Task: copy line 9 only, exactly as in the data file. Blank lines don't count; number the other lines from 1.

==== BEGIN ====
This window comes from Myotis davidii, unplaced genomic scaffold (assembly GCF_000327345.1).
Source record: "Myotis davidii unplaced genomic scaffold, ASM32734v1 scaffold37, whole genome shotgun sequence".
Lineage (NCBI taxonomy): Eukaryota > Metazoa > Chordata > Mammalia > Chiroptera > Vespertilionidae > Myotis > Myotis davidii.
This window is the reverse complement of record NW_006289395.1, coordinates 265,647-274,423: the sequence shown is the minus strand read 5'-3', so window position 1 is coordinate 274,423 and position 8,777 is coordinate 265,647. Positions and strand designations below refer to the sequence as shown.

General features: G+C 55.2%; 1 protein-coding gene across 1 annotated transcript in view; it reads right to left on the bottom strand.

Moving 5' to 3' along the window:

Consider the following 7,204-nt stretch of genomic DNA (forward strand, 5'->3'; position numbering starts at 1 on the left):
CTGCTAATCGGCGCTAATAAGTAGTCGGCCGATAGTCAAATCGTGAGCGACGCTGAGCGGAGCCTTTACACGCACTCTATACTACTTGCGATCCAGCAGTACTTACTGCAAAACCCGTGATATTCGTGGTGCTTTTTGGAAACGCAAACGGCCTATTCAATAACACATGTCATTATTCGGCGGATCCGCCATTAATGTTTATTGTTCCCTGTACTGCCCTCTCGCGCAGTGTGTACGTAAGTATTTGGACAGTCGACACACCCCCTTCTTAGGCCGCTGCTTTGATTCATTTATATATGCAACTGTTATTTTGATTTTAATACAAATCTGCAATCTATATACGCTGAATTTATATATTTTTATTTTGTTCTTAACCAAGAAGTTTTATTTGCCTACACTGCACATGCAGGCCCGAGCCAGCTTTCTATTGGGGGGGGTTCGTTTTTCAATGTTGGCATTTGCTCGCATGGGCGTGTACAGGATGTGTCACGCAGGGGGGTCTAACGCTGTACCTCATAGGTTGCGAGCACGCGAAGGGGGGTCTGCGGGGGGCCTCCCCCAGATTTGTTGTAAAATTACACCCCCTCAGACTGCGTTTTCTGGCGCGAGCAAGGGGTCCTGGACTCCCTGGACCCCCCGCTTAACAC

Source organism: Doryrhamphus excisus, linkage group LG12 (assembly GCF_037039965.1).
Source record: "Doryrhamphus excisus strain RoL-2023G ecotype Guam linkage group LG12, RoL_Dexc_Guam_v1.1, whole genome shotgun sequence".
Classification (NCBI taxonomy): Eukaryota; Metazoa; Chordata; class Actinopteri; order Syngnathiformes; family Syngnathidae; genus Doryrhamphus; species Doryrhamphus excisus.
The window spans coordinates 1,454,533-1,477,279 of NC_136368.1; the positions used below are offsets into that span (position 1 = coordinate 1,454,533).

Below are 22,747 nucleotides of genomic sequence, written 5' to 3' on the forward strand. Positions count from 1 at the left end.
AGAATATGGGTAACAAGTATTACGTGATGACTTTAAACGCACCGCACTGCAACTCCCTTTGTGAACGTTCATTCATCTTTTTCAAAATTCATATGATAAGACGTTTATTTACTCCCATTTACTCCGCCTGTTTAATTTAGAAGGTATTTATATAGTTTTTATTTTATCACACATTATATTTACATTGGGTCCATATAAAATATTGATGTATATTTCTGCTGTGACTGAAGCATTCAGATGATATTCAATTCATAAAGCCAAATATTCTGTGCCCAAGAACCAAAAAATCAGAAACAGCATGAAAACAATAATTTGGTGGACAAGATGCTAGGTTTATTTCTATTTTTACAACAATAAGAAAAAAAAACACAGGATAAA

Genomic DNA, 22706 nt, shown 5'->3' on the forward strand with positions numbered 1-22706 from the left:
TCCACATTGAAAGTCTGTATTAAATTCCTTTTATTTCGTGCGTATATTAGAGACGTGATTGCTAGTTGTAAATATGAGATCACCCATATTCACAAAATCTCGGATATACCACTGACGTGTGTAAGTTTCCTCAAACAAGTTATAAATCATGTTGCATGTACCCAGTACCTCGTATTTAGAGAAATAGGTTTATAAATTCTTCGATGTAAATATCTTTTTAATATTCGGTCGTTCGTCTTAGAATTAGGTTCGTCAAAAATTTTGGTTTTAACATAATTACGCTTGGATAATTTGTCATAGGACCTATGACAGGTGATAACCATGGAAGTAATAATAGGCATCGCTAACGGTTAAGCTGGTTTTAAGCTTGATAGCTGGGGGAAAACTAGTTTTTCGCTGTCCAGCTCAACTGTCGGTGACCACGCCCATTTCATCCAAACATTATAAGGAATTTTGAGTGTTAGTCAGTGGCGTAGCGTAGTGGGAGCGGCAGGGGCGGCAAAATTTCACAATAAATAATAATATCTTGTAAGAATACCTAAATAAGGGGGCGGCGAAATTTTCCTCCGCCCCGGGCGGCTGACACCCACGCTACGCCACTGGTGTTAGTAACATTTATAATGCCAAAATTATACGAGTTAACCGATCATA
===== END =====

Source organism: Doryrhamphus excisus, linkage group LG12 (assembly GCF_037039965.1).